Imagine that you are visiting the CNMI for the first time. Imagine you spent several thousands dollars on airfare, hotel, and transportation to bring your family here. After spending a particularly beautiful day at Managaha you decide to venture outside of your hotel to have your family experience some of the local cuisine. As you are walking through the streets of Garapan, trying to decide on a restaurant, you get a little thirsty. You see a public water fountain, walk over to it, put your head into it, and see this:
When you get home to Japan, Korea, China, Russia or wherever it is that you are pretending you are from, you are going to tell 3 people about your great experience at Managaha and then you are going to tell 11 people about the public water fountain filled with chewed gum, cigarette butts, and litter.
When people have a good experience, on average, they tell 3 people about it. When they have a bad experience, on average, they tell 11. That is the basis for the 3/11 rule. Think about the last bad experience you had. How many people did you tell? Chances are that you told even more than 11 people.
And that is what we have to deal with in the tourist industry on Saipan and in all of the CNMI. Tourism is everybody's business. Even if only 3% of our tourists are going home saying that they were unsatisfied with their experience in the CNMI (meaning that 97% were satisfied), that is still over 15,000 people that we have disappointed.
We can't have that many people being unsatisfied if we are going to compete with other tourist destinations like Guam, Palau, Hawaii, Australia, Bali, and Disneyland.
We need to do everything we can to ensure that our tourists have a great experience. One way to do that is to ensure that we have a clean and pristine island, which is just one of the reasons why we cleaned up the Garapan Tourist District this morning.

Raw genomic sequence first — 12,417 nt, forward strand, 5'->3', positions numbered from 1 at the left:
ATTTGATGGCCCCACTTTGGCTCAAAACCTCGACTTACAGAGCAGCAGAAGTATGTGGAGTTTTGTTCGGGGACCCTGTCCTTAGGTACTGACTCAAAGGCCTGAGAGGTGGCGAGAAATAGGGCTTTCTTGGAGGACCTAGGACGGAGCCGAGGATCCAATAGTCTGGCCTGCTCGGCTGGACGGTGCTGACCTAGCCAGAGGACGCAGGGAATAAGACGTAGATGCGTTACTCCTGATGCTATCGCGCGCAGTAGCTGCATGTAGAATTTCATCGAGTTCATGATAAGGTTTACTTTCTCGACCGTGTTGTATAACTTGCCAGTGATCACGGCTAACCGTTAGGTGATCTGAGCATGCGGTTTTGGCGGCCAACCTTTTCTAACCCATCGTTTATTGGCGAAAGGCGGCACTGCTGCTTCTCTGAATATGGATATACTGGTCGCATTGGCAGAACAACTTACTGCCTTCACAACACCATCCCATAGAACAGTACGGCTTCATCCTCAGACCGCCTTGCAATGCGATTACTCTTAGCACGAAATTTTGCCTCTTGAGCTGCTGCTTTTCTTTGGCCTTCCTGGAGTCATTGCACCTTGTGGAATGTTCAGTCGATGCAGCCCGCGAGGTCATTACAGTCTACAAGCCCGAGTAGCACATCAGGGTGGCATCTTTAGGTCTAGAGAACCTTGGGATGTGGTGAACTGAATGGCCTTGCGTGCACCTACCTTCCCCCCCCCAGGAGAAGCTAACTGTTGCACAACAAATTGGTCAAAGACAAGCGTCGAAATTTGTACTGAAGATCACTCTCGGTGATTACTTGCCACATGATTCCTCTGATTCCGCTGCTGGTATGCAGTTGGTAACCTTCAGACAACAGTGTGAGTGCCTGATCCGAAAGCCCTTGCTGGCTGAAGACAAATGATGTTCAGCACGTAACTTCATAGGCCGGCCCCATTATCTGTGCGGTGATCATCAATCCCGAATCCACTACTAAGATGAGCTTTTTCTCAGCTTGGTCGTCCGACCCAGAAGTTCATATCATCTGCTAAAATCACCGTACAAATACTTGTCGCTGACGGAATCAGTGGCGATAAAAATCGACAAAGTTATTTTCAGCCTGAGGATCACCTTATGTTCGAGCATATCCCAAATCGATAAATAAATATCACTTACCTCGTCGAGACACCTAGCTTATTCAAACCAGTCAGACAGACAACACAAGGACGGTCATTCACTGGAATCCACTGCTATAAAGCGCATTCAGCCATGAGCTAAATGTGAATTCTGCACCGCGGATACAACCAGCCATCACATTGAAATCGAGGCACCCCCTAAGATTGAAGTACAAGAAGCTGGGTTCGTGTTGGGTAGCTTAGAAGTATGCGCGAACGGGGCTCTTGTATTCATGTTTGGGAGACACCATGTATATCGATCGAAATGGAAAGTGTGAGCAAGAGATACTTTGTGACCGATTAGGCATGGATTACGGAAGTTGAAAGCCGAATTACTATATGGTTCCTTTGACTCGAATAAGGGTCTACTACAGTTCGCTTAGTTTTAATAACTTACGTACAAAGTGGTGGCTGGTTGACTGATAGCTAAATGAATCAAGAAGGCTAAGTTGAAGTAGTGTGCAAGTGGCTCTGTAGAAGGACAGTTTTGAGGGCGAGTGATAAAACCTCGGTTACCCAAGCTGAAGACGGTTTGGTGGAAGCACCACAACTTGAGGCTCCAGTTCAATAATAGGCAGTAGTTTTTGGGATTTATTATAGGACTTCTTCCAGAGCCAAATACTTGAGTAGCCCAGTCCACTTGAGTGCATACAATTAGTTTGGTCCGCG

Here are a few pictures:
Don't be a butt flicker. Public Auditor Mike Sablan shows off some of the litter he found on the Paseo de Marianas. We picked up thousands of cigarette butts this morning. Throwing a cigarette butt on the ground is a violation of Public Law 6-37. If one of the litter officers catches you littering, you will be fined a minimum of $200.
Trim those trees! Representative Waki and his staff led a team of tree trimmers this morning. They trimmed the trees along Coral Avenue.
Have you seen my shoes? Beautify CNMI!'s smallest volunteer (he's only 4 years old!) lost his zorries this morning. If you find a pair of children's zorries in Garapan, please report them to Beautify CNMI!
Free Concert! One of the many benefits of being a Beautify CNMI! volunteer is watching these boys line up and sing every once in a while.
Group photo. The people in the photo above picked up enough litter to fill the bags in the photo below:
I find it amazing that we were able to pick up this much litter. These bags are filled with cigarette butts, soda cans, candy wrappers, and other small pieces of litter. We weren't picking up big items. There were no toilets, sinks, or washing machines (those get dumped on the beach). Just small pieces of litter. Lots and lots of small pieces of litter.
Thank you to the volunteers from Kinpachi Restaurant, MOVER, Marianas RC&D, Rep. Kaipat's Office, Rep. Waki's Office, and Public Auditor Mike Sablan, Juanita Fajardo, and thier kids Zach and Adam! Great job today!
Oh yeah, did I mention that it was raining all morning? Rain or shine, baby, rain or shine (except for last Sunday).
Sunday Beach Baggers. After the Garapan Community Cleanup, some of the new Litter Control Officers and a few volunteers from the community visited families barbequing along the beach. They handed out garbage bags to the people barbequing and told them about the new Litter Control Officers.
October is Anti-Litter Education Month. We are working with our partners to do everything we can to let the public know about the need to control the litter on our islands. We'll be going out every Sunday this month to visit with beach side barbequers. We want them to know not to litter and to know that Zero Tolerance Month kicks off on November 1st...that's when we stop being nice.